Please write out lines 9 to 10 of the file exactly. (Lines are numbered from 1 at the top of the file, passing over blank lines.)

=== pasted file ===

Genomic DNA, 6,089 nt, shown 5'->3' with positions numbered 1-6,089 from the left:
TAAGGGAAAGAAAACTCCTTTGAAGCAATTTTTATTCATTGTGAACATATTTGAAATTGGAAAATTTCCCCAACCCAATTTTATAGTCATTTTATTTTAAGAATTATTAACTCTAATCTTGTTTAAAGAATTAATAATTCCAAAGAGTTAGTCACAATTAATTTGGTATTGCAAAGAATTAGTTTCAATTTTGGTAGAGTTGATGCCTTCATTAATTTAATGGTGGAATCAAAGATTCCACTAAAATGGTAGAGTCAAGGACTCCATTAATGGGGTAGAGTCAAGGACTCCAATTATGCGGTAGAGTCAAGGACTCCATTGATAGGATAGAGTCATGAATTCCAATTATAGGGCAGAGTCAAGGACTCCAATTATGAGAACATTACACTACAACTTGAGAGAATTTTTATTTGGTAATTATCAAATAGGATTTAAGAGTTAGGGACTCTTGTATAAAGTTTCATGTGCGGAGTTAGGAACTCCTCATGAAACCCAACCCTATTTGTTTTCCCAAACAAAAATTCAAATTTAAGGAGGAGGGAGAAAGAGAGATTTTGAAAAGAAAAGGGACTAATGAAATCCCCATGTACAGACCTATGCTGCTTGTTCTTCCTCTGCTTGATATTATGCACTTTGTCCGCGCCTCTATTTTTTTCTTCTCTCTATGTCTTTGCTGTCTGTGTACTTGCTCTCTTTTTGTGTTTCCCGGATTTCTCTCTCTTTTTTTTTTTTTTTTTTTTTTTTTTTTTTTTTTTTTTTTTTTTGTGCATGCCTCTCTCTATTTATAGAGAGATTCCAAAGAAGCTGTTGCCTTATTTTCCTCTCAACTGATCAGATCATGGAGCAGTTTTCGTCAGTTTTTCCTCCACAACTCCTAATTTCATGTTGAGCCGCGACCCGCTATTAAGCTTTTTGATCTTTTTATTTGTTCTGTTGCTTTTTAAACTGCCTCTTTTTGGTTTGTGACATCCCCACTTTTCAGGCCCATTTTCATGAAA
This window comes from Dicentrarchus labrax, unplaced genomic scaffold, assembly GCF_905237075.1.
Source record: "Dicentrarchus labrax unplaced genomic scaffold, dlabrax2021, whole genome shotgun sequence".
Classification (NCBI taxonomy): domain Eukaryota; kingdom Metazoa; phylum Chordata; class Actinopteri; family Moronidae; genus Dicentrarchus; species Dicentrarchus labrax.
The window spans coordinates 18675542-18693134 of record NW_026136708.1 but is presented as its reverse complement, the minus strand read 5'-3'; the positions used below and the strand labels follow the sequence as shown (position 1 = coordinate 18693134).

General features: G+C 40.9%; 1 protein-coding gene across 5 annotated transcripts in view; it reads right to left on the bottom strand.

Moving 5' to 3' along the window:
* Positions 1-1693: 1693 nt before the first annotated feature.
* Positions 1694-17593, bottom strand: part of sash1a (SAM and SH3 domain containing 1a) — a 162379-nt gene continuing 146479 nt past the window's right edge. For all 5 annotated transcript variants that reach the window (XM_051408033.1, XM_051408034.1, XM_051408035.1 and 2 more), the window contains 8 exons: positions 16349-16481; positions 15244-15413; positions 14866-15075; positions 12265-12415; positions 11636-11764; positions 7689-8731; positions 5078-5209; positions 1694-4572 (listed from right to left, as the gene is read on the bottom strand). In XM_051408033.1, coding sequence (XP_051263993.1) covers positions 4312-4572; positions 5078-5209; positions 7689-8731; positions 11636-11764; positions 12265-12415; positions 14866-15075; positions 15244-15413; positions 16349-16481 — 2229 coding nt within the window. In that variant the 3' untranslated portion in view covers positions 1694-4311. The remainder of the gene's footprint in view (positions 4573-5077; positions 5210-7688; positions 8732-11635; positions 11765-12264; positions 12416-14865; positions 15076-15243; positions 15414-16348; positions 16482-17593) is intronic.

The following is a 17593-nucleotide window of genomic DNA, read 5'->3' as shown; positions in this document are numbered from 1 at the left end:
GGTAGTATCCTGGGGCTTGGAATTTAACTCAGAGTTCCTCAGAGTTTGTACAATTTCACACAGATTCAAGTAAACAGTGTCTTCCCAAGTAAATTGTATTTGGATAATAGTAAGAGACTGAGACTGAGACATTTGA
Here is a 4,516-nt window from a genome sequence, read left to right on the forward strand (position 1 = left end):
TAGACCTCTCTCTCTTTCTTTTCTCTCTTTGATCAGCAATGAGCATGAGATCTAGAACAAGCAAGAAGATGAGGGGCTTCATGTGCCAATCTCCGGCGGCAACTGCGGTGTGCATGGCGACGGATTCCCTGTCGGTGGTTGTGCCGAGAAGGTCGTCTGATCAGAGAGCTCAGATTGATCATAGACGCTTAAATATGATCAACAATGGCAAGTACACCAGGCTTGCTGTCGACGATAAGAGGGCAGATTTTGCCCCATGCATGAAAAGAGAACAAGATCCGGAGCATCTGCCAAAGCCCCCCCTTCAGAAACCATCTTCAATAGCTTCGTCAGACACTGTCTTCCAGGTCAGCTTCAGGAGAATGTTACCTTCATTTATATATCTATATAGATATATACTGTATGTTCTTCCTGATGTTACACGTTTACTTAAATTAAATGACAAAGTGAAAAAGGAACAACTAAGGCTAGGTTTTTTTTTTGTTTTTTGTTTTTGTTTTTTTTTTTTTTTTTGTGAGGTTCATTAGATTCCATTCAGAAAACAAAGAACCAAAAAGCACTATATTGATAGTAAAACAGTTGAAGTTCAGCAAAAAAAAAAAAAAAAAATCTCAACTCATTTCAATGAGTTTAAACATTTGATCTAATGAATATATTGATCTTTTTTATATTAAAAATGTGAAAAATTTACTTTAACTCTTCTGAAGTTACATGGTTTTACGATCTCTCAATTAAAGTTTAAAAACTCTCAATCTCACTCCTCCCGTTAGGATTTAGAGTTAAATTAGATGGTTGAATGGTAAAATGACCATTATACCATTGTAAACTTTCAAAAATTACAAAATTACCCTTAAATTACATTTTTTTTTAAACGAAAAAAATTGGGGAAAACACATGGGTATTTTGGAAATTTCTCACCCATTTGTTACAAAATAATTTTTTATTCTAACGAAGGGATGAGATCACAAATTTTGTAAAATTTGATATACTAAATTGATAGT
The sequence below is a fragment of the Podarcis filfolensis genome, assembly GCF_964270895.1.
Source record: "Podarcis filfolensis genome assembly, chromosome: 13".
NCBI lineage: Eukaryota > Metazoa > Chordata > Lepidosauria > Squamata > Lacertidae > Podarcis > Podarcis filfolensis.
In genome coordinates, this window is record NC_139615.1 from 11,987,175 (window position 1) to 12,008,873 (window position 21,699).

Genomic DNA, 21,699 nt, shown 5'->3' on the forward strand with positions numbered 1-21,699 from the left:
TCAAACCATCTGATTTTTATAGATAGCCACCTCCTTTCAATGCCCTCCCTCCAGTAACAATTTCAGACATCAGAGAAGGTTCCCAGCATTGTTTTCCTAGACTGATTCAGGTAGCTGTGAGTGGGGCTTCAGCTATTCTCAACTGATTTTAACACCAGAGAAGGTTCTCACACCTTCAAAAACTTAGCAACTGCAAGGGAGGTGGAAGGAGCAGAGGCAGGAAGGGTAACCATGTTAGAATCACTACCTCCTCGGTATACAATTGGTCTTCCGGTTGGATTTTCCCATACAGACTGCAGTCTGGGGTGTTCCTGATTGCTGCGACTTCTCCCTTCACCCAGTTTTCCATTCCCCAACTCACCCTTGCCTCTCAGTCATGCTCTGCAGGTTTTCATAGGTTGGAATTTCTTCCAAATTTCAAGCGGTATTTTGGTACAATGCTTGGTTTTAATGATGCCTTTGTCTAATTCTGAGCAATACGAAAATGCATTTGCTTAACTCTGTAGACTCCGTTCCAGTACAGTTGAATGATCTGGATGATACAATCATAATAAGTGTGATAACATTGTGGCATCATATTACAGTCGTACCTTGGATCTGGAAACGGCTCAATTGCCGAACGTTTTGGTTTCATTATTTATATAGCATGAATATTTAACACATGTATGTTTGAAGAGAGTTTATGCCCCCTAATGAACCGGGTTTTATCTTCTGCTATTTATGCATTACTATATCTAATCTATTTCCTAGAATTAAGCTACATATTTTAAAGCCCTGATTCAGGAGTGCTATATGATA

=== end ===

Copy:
* Positions 1-1693: 1693 nt before the first annotated feature.
* Positions 1694-17593, bottom strand: part of sash1a (SAM and SH3 domain containing 1a) — a 162379-nt gene continuing 146479 nt past the window's right edge. For all 5 annotated transcript variants that reach the window (XM_051408033.1, XM_051408034.1, XM_051408035.1 and 2 more), the window contains 8 exons: positions 16349-16481; positions 15244-15413; positions 14866-15075; positions 12265-12415; positions 11636-11764; positions 7689-8731; positions 5078-5209; positions 1694-4572 (listed from right to left, as the gene is read on the bottom strand). In XM_051408033.1, coding sequence (XP_051263993.1) covers positions 4312-4572; positions 5078-5209; positions 7689-8731; positions 11636-11764; positions 12265-12415; positions 14866-15075; positions 15244-15413; positions 16349-16481 — 2229 coding nt within the window. In that variant the 3' untranslated portion in view covers positions 1694-4311. The remainder of the gene's footprint in view (positions 4573-5077; positions 5210-7688; positions 8732-11635; positions 11765-12264; positions 12416-14865; positions 15076-15243; positions 15414-16348; positions 16482-17593) is intronic.